Home directories reside in the GPFS filesystem. In order to hide the details of the home filesystem layout the full path to the home directory of each user is stored in the shell environment variable $HOME. References to files in the home directory should always be made through the $HOME environment variable. The initialization of $HOME will be performed during the login process.

The Home directory is limited in space and should only be used for storing smal user-specific data items (e.g. ssh-keys, configuration files).

Project directory ($PROJECT)

Project directories reside in the GPFS filesystem, too. In order to hide the details of the project filesystem layout the full path to these directories is stored in shell environment variables.

As an account can be bound to several projects the variables are marked accordingly $PROJECT_c<project>. The data migrated at the transition to the new usage model was moved to the user-owned subdirectory $PROJECT_c<project>/account. Please note that the project directory itself is writable for the project members, i.e. different organization schemes within the projeect (for example to enable easier sharing of data) are possible and entirely in the hand of the project PI and members.

To activate a certain project for a current session or switch between projects one can use the tool jutil.

During activation of a project environment variables will be exported and the environment variable $PROJECT is set to $PROJECT_c<project>.

This tool can also be used to perform tasks like querying project information/cpu and data quota.

Working directory ($SCRATCH)

Scratch directories are temporary storage locations residing in the GPFS filesystem. They are used for applications with large size and I/O demands. Data in these directories are only for temporary use, they are automatically deleted (files after 90 days by modification and access date, empty directories after 3 days). The structure of the scratch directory and the corresponding environment variables are similar to the project directory.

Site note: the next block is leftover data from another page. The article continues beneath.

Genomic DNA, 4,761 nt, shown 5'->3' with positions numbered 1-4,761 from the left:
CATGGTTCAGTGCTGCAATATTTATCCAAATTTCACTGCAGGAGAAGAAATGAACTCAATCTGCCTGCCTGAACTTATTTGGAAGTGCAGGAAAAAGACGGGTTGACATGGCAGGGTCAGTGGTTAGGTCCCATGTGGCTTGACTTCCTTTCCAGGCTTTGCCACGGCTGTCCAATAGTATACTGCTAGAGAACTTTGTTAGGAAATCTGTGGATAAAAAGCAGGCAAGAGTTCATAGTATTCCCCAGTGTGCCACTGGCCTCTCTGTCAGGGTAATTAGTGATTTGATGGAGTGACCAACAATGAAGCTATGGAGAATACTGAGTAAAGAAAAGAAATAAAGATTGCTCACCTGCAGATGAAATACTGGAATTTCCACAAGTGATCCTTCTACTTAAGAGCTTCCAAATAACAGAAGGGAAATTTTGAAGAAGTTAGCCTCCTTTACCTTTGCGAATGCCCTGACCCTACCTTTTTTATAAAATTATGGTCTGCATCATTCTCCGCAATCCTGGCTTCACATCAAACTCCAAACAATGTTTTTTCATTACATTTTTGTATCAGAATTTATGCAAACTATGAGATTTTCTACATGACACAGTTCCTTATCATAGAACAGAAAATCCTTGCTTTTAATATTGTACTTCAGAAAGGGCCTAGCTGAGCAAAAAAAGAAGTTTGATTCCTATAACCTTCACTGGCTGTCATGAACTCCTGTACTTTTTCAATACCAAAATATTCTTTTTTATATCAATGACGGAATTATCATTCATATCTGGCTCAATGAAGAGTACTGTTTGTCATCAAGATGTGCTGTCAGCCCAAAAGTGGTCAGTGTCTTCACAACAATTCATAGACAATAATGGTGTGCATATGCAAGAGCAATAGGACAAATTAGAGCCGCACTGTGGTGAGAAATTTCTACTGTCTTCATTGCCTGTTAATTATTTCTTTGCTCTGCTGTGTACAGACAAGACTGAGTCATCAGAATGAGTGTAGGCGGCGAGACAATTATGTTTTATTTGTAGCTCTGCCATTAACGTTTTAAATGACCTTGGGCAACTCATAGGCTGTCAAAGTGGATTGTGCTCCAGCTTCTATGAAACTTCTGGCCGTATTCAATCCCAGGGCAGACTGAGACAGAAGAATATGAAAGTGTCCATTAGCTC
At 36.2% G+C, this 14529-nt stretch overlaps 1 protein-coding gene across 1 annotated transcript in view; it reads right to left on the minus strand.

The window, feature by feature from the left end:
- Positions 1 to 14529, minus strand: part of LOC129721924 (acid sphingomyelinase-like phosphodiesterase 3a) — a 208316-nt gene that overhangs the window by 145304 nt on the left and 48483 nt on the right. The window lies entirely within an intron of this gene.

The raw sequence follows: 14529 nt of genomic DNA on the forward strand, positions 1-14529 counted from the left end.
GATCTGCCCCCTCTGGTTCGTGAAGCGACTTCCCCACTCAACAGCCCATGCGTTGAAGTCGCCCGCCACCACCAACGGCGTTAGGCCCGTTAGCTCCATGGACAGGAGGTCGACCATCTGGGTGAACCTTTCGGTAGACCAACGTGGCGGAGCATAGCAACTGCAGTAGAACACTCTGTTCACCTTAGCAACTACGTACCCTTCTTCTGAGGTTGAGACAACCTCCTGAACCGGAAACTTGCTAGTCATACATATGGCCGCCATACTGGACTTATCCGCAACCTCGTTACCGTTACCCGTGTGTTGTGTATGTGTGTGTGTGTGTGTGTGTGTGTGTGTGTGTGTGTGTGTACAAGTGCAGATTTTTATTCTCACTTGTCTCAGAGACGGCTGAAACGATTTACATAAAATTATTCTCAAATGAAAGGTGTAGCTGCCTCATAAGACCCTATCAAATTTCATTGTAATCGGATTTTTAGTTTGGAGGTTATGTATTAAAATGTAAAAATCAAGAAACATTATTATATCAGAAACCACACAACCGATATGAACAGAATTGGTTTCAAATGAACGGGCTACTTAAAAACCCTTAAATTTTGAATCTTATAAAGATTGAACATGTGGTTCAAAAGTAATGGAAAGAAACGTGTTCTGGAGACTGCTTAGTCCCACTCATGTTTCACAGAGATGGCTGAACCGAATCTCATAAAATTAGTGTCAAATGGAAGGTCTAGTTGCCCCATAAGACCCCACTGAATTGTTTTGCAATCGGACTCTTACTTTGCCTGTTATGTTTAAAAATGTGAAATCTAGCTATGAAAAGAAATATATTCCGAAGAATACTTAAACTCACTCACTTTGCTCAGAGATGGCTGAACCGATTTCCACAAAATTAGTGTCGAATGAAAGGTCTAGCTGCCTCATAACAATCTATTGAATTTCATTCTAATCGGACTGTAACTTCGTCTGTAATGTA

Filesystems for data projects

Filesystems for data projects are used to store large data. The structure and environment variables are similar to $PROJECT and $SCRATCH. Data projects have to be explicitly applied for and are indipendent from compute projects.

Data directory ($FASTDATA)

Fastdata directories are used for applications with large data and I/O demands similar to the scratch filesystem.

Contrary to $SCRATCH data in $FASTDATA is permanent and backed up by TSM.

Data directory ($DATA)

Data directories are used to store a huge amount of data on disk based storage. The bandwidth is lower than in $FASTDATA. Access to these directories is available from login nodes only.

Archive directory ($ARCHIVE)

Archive directories are used to store all files not in use for a longer time; data are migrated to tape storage by TSM-HSM.

Programming environment, modules and libraries

The persistent settings of the shell environment are governed by the content of .bashrc, .profile or scripts sourced from within these files. Please use these files for storing your personal settings.

The common programming environment is maintained with the concept of software modules in the directory /usr/local/software. The framework provides a set of installed libraries and applications (including multiple-version support) and an easy to use interface (module command) to set up the correct shell environment.

Machine identification file

To simplify users the handling of the shared $HOME filesystem on the different supercomputers JSC provides a machine identification file /etc/FZJ/systemname on all systems. /etc/FZJ/systemname stores the system name (such as juwels, jureca, ...) and can be used perform system specific actions without the need to parse the hostname of the login or compute nodes.

Below an example for the handling of different machines e.g. in .profile or .bashrc is provided:

MACHINE=$(cat /etc/FZJ/systemname)
if test "${MACHINE}" = "juwels"; then
# perform JUWELS specific acctions
elif test "${MACHINE}" = "jureca" ; then
# perform JURECA specific actions
fi

The machine name can also be read within a Makefile using:

$(shell cat /etc/FZJ/systemname)